Cost Structure Flexibility
ACCO has maintained a solid grip on its cost structure and improved profitability despite negative or limited organic growth. Further, the company has and is likely to continue exiting unprofitable business lines and relationships. As a result, EBITDA margins steadily increased from 9% in 2008 to almost 12% by 2011. Then, through the highly accretive acquisition of MeadWestvaco Corporation's Consumer & Office Products division (Mead) in May 2012, margin growth accelerated even further to more than 15% in 2014. Fitch expects EBITDA margins to improve modestly in 2015 with $30 million in cost savings this year.
ACCO intends to be a leader in this consolidating industry. Fitch expects the company will focus on accretive acquisitions to reduce costs with a positive benefit to profitability and FCF. However, this will result in periodic increases in leverage. Fitch does not expect a negative rating impact as long as management focuses on reducing debt to return leverage to below 4x in 12 - 18 months post acquisition. This was observed in the transformative Mead acquisition where leverage increased to 4.7x in 2012 but was 3.6x by the end of 2013.
Improving Credit Protection Measures
Leverage, FCF, and margins have improved, supporting good liquidity and access to the capital markets despite near-term increases in business model risk. Fitch views the company's focus on maintaining strong metrics and directing a meaningful portion of its FCF to debt reduction as supportive of the rating in the near term. ACCO's leverage was 3.2x at the end of 2014, and the company plans to further reduce debt ahead of potential top-line pressure if or when Staples, Inc. and Office Depot, Inc. merge late this year. The company's covenant cushion is ample and financial flexibility high.
Ample Liquidity, Modest Maturities
ACCO had good liquidity of approximately $360 million at March 31, 2015 on a pro forma basis to include its recently upsized revolving credit agreement which went to $250 million from $300 million on April 28, 2015. The maturity date on both the revolver and its restated $300 million Term A loans were extended out by two years to 2020. Liquidity should be buttressed by about $140 million in annual FCF in 2015 and 2016. Fitch expects a meaningful portion will be directed toward debt reduction. Required debt amortization is modest through 2018 at less than $60 million annually.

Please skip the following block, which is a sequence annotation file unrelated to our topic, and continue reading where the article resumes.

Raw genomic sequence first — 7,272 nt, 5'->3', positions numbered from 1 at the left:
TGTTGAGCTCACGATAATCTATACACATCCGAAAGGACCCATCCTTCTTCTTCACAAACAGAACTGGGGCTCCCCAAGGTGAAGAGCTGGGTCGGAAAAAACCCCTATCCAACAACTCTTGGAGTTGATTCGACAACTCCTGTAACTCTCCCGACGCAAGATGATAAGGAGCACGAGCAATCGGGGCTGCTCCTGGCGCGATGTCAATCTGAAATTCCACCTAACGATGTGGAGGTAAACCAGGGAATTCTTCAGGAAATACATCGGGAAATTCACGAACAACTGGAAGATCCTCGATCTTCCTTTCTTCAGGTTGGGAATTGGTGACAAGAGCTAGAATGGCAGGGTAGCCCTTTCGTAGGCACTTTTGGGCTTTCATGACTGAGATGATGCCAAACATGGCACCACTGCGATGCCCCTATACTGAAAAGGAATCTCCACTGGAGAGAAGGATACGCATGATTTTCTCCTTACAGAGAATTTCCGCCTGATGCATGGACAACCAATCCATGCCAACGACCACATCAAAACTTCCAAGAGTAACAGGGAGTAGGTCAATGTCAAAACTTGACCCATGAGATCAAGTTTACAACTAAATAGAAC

Future developments that may, individually or collectively, lead to a positive rating action include:
--An upgrade beyond the 'BB' range is possible if the company makes favorable acquisitions that change its business mix or model to one with less cyclical or higher growth prospects while maintaining current credit metrics and FCF characteristics. However, an upgrade is not anticipated in the near term given existing business model issues.
Future developments that may, individually or collectively, lead to a negative rating action include:
--Inability of the company to cut costs to offset the impact of declining sales and maintain current credit protection measures and cash flows.
--Additionally sustaining gross leverage at or above 4x at year end - roughly the company's bank covenant level - and FCF of less than $100 million. The company has maintained FCF in the $140 million range since markedly increasing its scale with the MeadWestvaco acquisition. FCF below $100 million would be a significant enough decline to prompt concern.
--A large debt-financed acquisition without a concrete plan to reduce debt meaningfully in the 4x range in the 12-18 month time frame could lead to a negative rating action.
Fitch affirms and assigns the following Recovery Ratings as follows:
--Long-term Issuer Default Rating (IDR) at 'BB';
--$300 million senior secured revolving credit facility due April 2020 at 'BB+/RR1';
--$300 million senior secured Term Loan A due April 2020 at 'BB+/RR1';
--$500 million senior unsecured 6.75% notes due April 2020 at 'BB/RR4'.
The bank revolving credit facility, Term Loan A, and the senior unsecured notes are guaranteed by domestic (mostly Delaware and Nevada) subsidiaries.
The Rating Outlook is Stable
Additional information is available on www.fitchratings.com
Applicable Criteria and Related Research:
--'Corporate Rating Methodology: Including Short-term Ratings and Parent and Subsidiary Linkage' (May 2014);
--'Recovery Ratings and Notching Criteria for Non-Financial Issuers' (November 2014).